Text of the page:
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Frankston Reservoir to be designated a Nature Conservation Reserve!

The Honourable Ryan Smith MP, Minister for the Environment, has confirmed that he will upgrade the status of the Frankston Reservoir to a Nature Conservation Reserve. A delegation, including the Member for Frankston Geoff Shaw MP, met with the Minister in March to discuss the many issues surrounding the future of this significant bushland. The extraordinary quality of this remnant wilderness comes from the fact that there has been no public access for 90 years. Full protection of this reserve will protect the fauna and flora, and guard the “sanctuary” and “solitude” experience of this unique natural heritage for Frankston residents and all Victorians.

Designation as a Nature Conservation Reserve ensures that the protection and enhancement of the flora and fauna of Frankston Reservoir is the primary focus for the future management of this area. The change in classification to Nature Conservation Reserve will require an act of parliament to amend the Crown Land Reserves Act and it is anticipated that this will take place later this year.

The upgrade in the designation seizes this unique opportunity to fully protect the very last area of highly significant bayside vegetation and fauna that lies between Portsea and the city of Melbourne. Moreover, for a society increasingly beset by the nature deficit syndrome, it also offers an exceptional opportunity for people to connect directly with the landscape and fauna that is as the first settlers saw it.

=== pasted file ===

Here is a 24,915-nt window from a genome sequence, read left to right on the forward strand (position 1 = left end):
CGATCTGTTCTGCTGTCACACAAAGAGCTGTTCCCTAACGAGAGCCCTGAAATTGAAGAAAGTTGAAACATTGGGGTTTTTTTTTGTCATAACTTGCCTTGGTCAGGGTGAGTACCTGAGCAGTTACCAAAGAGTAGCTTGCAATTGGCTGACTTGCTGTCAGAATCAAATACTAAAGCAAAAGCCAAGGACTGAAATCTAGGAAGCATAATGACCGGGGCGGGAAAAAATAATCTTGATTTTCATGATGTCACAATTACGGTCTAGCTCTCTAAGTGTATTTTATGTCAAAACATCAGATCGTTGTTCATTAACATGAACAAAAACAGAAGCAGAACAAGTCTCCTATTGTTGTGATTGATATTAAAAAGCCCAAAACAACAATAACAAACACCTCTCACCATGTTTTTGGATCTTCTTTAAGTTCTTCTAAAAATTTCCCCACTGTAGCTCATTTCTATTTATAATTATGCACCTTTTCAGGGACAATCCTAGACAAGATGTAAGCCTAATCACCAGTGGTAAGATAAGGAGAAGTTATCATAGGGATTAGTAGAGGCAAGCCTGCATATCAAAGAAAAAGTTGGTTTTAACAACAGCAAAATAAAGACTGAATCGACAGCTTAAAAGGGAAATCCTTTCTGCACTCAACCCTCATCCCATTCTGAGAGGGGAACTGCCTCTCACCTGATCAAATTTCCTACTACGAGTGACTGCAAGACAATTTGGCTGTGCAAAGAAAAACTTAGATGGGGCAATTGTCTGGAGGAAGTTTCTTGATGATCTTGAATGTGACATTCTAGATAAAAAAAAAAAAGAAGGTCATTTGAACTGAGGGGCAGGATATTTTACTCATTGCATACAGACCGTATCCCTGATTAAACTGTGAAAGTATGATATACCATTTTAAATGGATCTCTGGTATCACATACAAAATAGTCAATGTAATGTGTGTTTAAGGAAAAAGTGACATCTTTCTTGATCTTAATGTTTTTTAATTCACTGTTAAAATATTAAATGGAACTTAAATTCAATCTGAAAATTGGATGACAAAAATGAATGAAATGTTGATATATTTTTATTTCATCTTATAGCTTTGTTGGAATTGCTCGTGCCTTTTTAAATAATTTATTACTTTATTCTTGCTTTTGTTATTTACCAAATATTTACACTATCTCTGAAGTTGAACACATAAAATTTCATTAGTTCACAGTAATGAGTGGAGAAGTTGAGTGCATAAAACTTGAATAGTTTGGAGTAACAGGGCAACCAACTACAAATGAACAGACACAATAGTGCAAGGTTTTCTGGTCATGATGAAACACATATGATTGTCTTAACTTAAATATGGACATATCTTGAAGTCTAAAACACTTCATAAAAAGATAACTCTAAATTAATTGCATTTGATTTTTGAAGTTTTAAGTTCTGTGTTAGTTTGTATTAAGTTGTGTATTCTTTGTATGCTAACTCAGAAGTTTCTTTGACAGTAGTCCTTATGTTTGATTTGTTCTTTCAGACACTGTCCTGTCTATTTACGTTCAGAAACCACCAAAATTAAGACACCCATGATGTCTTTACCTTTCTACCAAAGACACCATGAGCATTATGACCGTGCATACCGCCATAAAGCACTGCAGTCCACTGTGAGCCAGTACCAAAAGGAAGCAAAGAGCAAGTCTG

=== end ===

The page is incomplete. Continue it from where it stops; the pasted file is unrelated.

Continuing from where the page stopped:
The Frankston Reservoir site supports nationally, state and regionally significant flora and fauna species, plant communities and fauna habitats, including 6 ecological vegetation classes (EVC’s) of State significance. The most extensive of these EVC’s is the endangered Grassy Woodland, which is one of the most species rich ecosystems in the temperate world and is particularly rich in native grasses, orchids and lilies. 215 indigenous flora species are recorded at the 90 hectare site and over 100 fauna species including the nationally threatened Growling Grass Frog and state significant Musk Duck. Koalas, sugar gliders and echidnas also continue to enjoy the habitat of the Frankston Reservoir.

The extraordinary high quality of this remnant wilderness can be attributed to the fact that there has been no public access for 90 years while it was under the control of the water authorities. The full protection of this reserve will not only protect the fauna and flora, but it will also guard the “sanctuary” and “solitude” experience that this unique piece of our natural heritage can offer, not just Frankston residents, but all Victorians.